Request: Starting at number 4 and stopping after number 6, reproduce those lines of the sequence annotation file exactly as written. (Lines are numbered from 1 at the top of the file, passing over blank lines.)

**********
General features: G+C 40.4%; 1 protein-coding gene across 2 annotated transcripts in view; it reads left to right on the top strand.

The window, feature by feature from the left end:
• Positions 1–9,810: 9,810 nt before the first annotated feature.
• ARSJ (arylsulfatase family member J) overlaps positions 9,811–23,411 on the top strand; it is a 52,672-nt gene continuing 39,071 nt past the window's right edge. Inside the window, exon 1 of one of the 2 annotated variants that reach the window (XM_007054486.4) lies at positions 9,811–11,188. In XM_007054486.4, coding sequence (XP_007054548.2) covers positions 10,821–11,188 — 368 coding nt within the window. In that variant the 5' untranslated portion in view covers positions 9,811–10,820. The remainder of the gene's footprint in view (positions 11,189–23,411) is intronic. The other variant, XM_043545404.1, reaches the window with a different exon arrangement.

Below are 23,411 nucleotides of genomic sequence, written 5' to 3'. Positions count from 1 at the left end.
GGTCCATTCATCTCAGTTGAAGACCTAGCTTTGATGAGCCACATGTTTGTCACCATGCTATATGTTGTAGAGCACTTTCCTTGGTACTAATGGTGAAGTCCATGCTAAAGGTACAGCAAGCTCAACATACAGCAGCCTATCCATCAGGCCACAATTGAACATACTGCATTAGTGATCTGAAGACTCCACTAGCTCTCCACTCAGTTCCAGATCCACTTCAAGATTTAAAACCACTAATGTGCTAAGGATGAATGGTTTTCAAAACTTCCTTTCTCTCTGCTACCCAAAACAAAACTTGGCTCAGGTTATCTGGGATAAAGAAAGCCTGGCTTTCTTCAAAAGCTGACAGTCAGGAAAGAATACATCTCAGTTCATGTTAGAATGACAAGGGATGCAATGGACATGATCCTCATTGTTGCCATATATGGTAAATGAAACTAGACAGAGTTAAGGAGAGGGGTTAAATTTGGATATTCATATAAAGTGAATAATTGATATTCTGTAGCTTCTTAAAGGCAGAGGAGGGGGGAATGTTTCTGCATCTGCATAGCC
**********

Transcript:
• ARSJ (arylsulfatase family member J) overlaps positions 9,811–23,411 on the top strand; it is a 52,672-nt gene continuing 39,071 nt past the window's right edge. Inside the window, exon 1 of one of the 2 annotated variants that reach the window (XM_007054486.4) lies at positions 9,811–11,188. In XM_007054486.4, coding sequence (XP_007054548.2) covers positions 10,821–11,188 — 368 coding nt within the window. In that variant the 5' untranslated portion in view covers positions 9,811–10,820. The remainder of the gene's footprint in view (positions 11,189–23,411) is intronic. The other variant, XM_043545404.1, reaches the window with a different exon arrangement.

Below are 23,411 nucleotides of genomic sequence, written 5' to 3'. Positions count from 1 at the left end.
GGTCCATTCATCTCAGTTGAAGACCTAGCTTTGATGAGCCACATGTTTGTCACCATGCTATATGTTGTAGAGCACTTTCCTTGGTACTAATGGTGAAGTCCATGCTAAAGGTACAGCAAGCTCAACATACAGCAGCCTATCCATCAGGCCACAATTGAACATACTGCATTAGTGATCTGAAGACTCCACTAGCTCTCCACTCAGTTCCAGATCCACTTCAAGATTTAAAACCACTAATGTGCTAAGGATGAATGGTTTTCAAAACTTCCTTTCTCTCTGCTACCCAAAACAAAACTTGGCTCAGGTTATCTGGGATAAAGAAAGCCTGGCTTTCTTCAAAAGCTGACAGTCAGGAAAGAATACATCTCAGTTCATGTTAGAATGACAAGGGATGCAATGGACATGATCCTCATTGTTGCCATATATGGTAAATGAAACTAGACAGAGTTAAGGAGAGGGGTTAAATTTGGATATTCATATAAAGTGAATAATTGATATTCTGTAGCTTCTTAAAGGCAGAGGAGGGGGGAATGTTTCTGCATCTGCATAGCC